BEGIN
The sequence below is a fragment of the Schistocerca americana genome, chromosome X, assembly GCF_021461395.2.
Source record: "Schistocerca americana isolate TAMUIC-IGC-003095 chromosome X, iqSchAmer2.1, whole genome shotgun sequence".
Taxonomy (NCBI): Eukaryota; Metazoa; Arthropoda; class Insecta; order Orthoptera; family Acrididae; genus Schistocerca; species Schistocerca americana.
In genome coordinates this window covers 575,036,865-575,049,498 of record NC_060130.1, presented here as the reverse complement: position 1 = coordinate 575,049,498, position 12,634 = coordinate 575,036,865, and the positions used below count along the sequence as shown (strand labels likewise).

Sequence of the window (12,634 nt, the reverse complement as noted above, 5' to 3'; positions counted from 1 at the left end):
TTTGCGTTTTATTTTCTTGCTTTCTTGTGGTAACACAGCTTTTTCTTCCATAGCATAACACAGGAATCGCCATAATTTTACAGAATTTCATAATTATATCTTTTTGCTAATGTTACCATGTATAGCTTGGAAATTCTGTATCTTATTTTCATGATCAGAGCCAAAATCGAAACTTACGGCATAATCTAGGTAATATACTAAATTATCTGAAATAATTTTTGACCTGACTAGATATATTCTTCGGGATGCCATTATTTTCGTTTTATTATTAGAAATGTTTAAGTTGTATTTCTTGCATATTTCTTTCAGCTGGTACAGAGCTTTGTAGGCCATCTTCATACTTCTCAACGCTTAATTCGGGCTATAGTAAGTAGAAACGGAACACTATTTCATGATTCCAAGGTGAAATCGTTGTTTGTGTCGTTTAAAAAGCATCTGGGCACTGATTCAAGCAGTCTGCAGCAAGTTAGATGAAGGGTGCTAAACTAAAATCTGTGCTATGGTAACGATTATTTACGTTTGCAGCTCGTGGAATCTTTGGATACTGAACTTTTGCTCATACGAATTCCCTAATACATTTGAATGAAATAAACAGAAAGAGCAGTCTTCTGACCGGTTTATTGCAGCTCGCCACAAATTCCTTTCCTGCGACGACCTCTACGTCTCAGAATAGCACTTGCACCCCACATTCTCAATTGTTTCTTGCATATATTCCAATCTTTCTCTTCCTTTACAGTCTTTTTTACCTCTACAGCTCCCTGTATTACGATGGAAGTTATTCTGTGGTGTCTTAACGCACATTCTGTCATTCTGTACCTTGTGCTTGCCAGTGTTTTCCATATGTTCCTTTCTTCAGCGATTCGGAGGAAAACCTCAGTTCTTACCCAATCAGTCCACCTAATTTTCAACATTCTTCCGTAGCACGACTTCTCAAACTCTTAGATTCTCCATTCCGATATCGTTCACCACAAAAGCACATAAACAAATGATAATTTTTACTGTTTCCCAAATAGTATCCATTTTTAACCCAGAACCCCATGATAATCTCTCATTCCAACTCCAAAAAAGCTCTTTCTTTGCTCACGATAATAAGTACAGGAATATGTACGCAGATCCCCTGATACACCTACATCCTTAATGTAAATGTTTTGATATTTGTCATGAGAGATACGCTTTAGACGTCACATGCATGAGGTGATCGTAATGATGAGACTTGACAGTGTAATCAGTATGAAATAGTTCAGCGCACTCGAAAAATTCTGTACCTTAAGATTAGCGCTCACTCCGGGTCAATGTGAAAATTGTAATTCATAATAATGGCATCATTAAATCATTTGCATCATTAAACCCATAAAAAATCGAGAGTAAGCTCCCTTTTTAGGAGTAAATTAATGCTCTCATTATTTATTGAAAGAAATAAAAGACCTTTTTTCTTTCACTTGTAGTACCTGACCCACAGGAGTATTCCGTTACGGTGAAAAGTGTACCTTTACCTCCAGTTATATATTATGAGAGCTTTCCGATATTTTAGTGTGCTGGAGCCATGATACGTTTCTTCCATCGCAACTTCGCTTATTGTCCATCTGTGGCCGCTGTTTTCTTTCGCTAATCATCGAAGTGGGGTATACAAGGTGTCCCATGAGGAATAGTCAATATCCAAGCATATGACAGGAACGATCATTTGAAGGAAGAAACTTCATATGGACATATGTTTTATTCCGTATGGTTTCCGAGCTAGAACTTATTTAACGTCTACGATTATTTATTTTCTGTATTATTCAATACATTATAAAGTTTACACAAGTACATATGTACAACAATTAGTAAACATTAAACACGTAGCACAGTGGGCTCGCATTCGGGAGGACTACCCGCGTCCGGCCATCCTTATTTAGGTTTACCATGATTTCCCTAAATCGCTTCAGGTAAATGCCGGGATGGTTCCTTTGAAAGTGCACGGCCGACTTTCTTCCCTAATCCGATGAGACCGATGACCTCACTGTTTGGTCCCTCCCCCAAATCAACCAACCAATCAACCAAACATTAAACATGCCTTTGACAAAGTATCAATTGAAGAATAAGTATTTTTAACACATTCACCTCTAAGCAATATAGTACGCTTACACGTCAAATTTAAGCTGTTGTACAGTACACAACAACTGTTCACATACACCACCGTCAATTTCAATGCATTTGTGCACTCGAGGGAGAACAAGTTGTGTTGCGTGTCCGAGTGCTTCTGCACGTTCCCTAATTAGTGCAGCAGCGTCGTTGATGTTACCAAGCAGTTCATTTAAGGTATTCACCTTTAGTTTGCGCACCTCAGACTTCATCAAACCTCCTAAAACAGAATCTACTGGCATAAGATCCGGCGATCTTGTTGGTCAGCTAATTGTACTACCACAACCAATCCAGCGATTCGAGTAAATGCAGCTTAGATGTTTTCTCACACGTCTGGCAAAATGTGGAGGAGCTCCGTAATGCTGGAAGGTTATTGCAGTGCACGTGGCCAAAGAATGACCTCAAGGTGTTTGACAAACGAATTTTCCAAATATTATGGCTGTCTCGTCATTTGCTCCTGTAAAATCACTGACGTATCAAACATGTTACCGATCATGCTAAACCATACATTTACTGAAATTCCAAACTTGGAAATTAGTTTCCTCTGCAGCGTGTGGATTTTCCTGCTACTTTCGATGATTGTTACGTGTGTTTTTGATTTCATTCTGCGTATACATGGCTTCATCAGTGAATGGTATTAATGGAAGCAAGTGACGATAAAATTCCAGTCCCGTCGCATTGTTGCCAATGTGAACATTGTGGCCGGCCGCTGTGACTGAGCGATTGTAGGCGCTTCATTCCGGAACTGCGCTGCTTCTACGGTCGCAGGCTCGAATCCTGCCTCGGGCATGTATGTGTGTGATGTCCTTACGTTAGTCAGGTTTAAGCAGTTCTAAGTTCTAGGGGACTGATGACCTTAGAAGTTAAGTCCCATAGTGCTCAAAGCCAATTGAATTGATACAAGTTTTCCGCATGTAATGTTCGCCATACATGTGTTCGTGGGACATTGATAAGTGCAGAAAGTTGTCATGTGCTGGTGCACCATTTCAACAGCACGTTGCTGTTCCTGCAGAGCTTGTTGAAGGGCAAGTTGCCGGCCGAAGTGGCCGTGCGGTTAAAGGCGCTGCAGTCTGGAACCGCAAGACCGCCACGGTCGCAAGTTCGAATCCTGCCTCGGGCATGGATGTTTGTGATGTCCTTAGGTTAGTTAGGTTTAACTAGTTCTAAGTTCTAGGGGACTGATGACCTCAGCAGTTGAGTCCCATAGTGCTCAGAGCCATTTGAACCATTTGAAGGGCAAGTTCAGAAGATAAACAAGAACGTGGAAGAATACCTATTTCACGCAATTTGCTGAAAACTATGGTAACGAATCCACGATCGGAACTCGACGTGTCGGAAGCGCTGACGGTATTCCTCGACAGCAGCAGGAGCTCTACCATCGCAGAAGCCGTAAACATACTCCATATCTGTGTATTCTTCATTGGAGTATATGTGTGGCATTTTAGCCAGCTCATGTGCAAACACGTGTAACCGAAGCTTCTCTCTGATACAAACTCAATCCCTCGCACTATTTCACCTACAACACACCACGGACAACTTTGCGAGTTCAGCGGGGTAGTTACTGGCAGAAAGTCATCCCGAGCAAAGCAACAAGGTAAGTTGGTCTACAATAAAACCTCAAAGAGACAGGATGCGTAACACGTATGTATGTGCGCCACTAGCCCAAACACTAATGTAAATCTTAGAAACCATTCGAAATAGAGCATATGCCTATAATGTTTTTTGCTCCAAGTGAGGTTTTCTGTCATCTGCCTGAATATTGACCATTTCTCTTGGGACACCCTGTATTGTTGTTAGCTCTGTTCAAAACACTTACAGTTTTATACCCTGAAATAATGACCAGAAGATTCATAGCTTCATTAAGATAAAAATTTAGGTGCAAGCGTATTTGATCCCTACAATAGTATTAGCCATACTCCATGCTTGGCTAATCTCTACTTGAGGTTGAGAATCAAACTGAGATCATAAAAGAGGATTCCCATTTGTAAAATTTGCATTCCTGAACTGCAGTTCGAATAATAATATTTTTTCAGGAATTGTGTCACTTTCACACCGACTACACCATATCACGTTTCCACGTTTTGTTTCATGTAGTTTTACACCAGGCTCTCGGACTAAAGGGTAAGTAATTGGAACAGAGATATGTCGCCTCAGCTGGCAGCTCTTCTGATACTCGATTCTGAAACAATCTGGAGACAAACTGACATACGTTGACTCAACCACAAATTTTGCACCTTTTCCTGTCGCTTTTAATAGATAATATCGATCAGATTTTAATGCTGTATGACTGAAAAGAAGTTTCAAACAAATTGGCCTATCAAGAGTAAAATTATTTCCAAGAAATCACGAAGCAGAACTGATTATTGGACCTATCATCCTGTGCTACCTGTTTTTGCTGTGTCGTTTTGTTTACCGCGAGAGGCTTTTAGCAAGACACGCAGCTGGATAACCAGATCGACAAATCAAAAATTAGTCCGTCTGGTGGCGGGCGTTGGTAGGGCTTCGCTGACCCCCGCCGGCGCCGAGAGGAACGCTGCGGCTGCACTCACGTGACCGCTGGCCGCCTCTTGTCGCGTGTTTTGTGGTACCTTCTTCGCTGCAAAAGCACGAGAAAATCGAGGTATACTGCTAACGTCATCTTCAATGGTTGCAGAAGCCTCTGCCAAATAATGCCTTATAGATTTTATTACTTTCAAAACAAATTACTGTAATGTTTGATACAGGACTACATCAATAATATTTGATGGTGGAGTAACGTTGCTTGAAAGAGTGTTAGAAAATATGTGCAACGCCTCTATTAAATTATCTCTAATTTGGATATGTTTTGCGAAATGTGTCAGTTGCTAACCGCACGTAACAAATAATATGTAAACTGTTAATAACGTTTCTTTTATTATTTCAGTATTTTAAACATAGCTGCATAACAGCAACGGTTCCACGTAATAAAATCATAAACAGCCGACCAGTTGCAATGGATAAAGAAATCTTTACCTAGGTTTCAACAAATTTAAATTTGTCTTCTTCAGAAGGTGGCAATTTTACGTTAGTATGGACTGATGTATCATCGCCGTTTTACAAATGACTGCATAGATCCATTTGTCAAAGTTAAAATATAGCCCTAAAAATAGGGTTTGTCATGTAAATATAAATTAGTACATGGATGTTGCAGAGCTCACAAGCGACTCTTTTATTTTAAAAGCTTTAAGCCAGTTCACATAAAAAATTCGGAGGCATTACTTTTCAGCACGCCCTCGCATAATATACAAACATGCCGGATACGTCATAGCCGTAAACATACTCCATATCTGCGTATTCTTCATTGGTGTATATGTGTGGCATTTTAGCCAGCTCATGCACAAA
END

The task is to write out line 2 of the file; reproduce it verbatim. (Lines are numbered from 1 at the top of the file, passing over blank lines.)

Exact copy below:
Source record: "Schistocerca americana isolate TAMUIC-IGC-003095 chromosome X, iqSchAmer2.1, whole genome shotgun sequence".